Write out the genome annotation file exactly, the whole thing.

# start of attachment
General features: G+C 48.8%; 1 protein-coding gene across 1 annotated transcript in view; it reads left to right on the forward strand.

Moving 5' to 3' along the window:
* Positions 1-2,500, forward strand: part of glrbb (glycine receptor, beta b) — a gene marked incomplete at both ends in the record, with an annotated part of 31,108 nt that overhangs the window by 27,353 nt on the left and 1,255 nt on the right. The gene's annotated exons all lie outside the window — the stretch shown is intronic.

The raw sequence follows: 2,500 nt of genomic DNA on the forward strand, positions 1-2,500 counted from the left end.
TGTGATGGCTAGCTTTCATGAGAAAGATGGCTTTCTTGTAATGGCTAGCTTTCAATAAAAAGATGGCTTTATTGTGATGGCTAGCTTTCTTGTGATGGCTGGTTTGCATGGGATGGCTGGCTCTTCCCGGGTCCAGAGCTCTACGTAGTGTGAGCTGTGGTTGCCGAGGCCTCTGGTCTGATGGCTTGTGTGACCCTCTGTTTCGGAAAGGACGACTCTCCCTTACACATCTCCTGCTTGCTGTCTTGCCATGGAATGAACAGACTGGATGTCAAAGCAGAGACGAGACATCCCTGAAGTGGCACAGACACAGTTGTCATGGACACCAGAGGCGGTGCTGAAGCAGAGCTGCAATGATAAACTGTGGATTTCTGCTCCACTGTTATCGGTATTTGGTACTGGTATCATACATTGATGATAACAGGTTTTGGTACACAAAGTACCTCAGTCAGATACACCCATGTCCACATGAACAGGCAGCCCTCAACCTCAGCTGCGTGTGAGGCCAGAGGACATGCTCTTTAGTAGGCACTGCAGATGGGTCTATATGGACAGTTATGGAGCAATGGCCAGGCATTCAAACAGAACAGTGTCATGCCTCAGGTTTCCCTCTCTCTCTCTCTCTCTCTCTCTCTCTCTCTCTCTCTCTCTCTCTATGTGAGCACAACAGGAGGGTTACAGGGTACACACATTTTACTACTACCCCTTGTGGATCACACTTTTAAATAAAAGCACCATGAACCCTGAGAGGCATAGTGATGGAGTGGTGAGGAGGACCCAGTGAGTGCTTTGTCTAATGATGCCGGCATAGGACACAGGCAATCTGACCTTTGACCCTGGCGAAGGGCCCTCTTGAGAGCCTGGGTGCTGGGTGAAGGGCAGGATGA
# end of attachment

General features: G+C 48.8%; 1 protein-coding gene across 1 annotated transcript in view; it reads left to right on the forward strand.

Moving 5' to 3' along the window:
* Positions 1-2,500, forward strand: part of glrbb (glycine receptor, beta b) — a gene marked incomplete at both ends in the record, with an annotated part of 31,108 nt that overhangs the window by 27,353 nt on the left and 1,255 nt on the right. The gene's annotated exons all lie outside the window — the stretch shown is intronic.

The raw sequence follows: 2,500 nt of genomic DNA on the forward strand, positions 1-2,500 counted from the left end.
TGTGATGGCTAGCTTTCATGAGAAAGATGGCTTTCTTGTAATGGCTAGCTTTCAATAAAAAGATGGCTTTATTGTGATGGCTAGCTTTCTTGTGATGGCTGGTTTGCATGGGATGGCTGGCTCTTCCCGGGTCCAGAGCTCTACGTAGTGTGAGCTGTGGTTGCCGAGGCCTCTGGTCTGATGGCTTGTGTGACCCTCTGTTTCGGAAAGGACGACTCTCCCTTACACATCTCCTGCTTGCTGTCTTGCCATGGAATGAACAGACTGGATGTCAAAGCAGAGACGAGACATCCCTGAAGTGGCACAGACACAGTTGTCATGGACACCAGAGGCGGTGCTGAAGCAGAGCTGCAATGATAAACTGTGGATTTCTGCTCCACTGTTATCGGTATTTGGTACTGGTATCATACATTGATGATAACAGGTTTTGGTACACAAAGTACCTCAGTCAGATACACCCATGTCCACATGAACAGGCAGCCCTCAACCTCAGCTGCGTGTGAGGCCAGAGGACATGCTCTTTAGTAGGCACTGCAGATGGGTCTATATGGACAGTTATGGAGCAATGGCCAGGCATTCAAACAGAACAGTGTCATGCCTCAGGTTTCCCTCTCTCTCTCTCTCTCTCTCTCTCTCTCTCTCTCTCTCTCTCTCTATGTGAGCACAACAGGAGGGTTACAGGGTACACACATTTTACTACTACCCCTTGTGGATCACACTTTTAAATAAAAGCACCATGAACCCTGAGAGGCATAGTGATGGAGTGGTGAGGAGGACCCAGTGAGTGCTTTGTCTAATGATGCCGGCATAGGACACAGGCAATCTGACCTTTGACCCTGGCGAAGGGCCCTCTTGAGAGCCTGGGTGCTGGGTGAAGGGCAGGATGA